I lift up my eyes to you, to you whose throne is in heaven.
As the eyes of slaves look to the hand of their master,
as the eyes of a maid look to the hand of her mistress, s
o our eyes look to the LORD our God,
till he shows us his mercy.
Mark 13:19-23 (CEV)
This will be the worst time of suffering since God created the world, and nothing this terrible will ever happen again. If the Lord doesn’t make the time shorter, no one will be left alive. But because of his chosen and special ones, he will make the time shorter.
If someone should say, “Here is the Messiah!” or “There he is!” don’t believe it. False messiahs and false prophets will come and work miracles and signs. They will even try to fool God’s chosen ones. But be on your guard! That’s why I am telling you these things now.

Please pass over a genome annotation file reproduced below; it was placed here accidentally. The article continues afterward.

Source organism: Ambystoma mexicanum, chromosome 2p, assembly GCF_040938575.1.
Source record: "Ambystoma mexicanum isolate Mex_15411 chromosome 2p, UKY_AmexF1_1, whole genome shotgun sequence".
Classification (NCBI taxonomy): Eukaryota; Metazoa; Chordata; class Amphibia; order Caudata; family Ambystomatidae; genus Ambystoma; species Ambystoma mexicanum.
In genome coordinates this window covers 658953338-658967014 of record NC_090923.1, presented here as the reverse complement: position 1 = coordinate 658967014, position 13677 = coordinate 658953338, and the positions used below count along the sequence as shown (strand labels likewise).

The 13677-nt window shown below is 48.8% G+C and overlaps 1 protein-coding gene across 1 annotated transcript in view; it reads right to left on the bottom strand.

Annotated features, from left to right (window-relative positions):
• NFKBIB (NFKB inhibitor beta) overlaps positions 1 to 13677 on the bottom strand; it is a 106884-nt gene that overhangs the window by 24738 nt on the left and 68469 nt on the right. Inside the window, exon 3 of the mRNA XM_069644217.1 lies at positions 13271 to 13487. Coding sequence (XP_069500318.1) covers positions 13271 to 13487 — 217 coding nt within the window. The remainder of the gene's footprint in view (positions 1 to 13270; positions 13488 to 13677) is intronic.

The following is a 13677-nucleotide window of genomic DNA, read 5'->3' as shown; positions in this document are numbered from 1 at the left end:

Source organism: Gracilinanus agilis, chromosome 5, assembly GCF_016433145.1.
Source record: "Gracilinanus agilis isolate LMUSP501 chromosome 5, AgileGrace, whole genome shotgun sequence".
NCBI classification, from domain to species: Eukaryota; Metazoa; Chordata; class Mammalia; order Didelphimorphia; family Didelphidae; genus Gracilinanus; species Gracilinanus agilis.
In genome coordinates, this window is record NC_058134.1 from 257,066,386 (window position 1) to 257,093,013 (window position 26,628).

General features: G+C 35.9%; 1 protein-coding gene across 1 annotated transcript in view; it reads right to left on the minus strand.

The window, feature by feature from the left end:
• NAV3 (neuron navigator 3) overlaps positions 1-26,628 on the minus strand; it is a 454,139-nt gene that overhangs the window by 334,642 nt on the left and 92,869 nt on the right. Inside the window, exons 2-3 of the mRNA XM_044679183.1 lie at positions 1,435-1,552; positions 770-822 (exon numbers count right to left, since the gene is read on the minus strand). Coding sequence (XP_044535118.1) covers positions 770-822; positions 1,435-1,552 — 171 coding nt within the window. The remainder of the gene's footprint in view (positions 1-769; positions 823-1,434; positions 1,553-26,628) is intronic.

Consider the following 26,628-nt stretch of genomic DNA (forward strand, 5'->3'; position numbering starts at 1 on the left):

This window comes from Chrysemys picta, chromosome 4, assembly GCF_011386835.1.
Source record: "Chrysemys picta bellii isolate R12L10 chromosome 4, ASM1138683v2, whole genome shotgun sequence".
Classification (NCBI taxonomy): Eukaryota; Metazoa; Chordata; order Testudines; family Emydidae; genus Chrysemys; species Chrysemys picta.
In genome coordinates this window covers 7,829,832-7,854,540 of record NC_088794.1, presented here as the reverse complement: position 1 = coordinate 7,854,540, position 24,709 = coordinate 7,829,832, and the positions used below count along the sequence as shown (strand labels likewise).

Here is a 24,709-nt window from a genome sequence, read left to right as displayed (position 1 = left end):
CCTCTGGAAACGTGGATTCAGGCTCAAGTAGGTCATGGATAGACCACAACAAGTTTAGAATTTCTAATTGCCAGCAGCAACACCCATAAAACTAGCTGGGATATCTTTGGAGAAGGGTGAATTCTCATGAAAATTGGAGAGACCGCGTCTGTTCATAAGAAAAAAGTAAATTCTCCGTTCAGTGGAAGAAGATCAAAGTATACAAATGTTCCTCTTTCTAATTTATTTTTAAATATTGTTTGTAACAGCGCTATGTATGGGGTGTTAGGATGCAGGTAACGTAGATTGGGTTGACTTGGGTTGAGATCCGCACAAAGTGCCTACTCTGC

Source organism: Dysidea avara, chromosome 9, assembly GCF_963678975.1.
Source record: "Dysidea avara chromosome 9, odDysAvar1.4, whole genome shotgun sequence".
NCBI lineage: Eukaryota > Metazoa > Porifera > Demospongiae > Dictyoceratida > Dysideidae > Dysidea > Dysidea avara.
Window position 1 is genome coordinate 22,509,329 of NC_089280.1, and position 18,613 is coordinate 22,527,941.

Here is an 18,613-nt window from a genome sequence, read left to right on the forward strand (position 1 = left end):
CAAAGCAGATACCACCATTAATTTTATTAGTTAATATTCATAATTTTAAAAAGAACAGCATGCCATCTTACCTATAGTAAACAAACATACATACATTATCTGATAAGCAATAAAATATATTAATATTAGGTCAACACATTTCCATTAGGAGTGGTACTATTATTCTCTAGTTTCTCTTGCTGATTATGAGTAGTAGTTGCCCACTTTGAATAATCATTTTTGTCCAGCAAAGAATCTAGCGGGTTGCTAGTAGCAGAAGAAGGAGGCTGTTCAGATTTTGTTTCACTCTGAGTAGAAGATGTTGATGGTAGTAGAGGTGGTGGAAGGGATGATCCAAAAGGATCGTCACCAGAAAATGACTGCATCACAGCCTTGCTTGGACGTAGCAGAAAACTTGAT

There was a time when I was afraid of this apocalyptic side of the coming of the Kingdom–it seemed materialistic, catastrophic, dependent on force, unethical. I now see my mistake. To separate the “ethic” and the “apocalyptic” is a species of dualistic thinking. . . Jesus did not teach an ethic–that would have made him a moralist, teaching moral ideas. He was not a moralist teaching abstract codes of conduct. He was a proclaimer of a Kingdom–a Kingdom of fact, not a code of morals–and the coming of that Kingdom was the impinging of realism on unrealism, the displacing of unworkable ways with God’s workable way. Now, obviously, that Kingdom must come by continuity and by catastrophe–by a building up from within and a sudden tumbling of old structures.
-E. Stanley Jones
I declare to you, brothers, that flesh and blood cannot inherit the kingdom of God, nor does the perishable inherit the imperishable. Listen, I tell you a mystery: We will not all sleep, but we will all be changed— in a flash, in the twinkling of an eye, at the last trumpet. 1 Corinthians 15:50-52